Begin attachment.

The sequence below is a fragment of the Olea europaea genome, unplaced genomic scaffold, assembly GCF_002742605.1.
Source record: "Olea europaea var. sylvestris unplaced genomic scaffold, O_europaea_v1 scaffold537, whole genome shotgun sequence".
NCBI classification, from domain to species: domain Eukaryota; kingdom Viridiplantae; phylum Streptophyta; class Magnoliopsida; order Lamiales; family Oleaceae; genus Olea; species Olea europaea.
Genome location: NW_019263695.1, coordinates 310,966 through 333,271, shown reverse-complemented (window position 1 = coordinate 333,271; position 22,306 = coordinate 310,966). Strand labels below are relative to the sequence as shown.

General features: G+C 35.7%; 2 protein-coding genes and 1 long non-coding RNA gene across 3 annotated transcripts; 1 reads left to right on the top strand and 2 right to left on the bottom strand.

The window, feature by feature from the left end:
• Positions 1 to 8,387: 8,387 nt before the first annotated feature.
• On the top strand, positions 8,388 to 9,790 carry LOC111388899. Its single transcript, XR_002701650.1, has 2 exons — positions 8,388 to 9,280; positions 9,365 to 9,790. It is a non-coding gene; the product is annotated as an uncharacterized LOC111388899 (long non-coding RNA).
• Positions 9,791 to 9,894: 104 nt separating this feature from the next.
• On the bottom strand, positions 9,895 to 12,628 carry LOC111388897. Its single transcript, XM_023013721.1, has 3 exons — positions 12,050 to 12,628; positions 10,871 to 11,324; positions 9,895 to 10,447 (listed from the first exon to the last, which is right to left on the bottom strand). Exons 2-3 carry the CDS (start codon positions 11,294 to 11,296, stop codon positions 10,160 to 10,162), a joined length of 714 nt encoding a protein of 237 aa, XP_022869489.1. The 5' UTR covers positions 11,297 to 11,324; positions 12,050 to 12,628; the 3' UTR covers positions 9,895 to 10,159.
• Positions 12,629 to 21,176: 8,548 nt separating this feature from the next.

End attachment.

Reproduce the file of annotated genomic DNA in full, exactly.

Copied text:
The sequence below is a fragment of the Olea europaea genome, unplaced genomic scaffold, assembly GCF_002742605.1.
Source record: "Olea europaea var. sylvestris unplaced genomic scaffold, O_europaea_v1 scaffold537, whole genome shotgun sequence".
NCBI classification, from domain to species: domain Eukaryota; kingdom Viridiplantae; phylum Streptophyta; class Magnoliopsida; order Lamiales; family Oleaceae; genus Olea; species Olea europaea.
Genome location: NW_019263695.1, coordinates 310,966 through 333,271, shown reverse-complemented (window position 1 = coordinate 333,271; position 22,306 = coordinate 310,966). Strand labels below are relative to the sequence as shown.

General features: G+C 35.7%; 2 protein-coding genes and 1 long non-coding RNA gene across 3 annotated transcripts; 1 reads left to right on the top strand and 2 right to left on the bottom strand.

The window, feature by feature from the left end:
• Positions 1 to 8,387: 8,387 nt before the first annotated feature.
• On the top strand, positions 8,388 to 9,790 carry LOC111388899. Its single transcript, XR_002701650.1, has 2 exons — positions 8,388 to 9,280; positions 9,365 to 9,790. It is a non-coding gene; the product is annotated as an uncharacterized LOC111388899 (long non-coding RNA).
• Positions 9,791 to 9,894: 104 nt separating this feature from the next.
• On the bottom strand, positions 9,895 to 12,628 carry LOC111388897. Its single transcript, XM_023013721.1, has 3 exons — positions 12,050 to 12,628; positions 10,871 to 11,324; positions 9,895 to 10,447 (listed from the first exon to the last, which is right to left on the bottom strand). Exons 2-3 carry the CDS (start codon positions 11,294 to 11,296, stop codon positions 10,160 to 10,162), a joined length of 714 nt encoding a protein of 237 aa, XP_022869489.1. The 5' UTR covers positions 11,297 to 11,324; positions 12,050 to 12,628; the 3' UTR covers positions 9,895 to 10,159.
• Positions 12,629 to 21,176: 8,548 nt separating this feature from the next.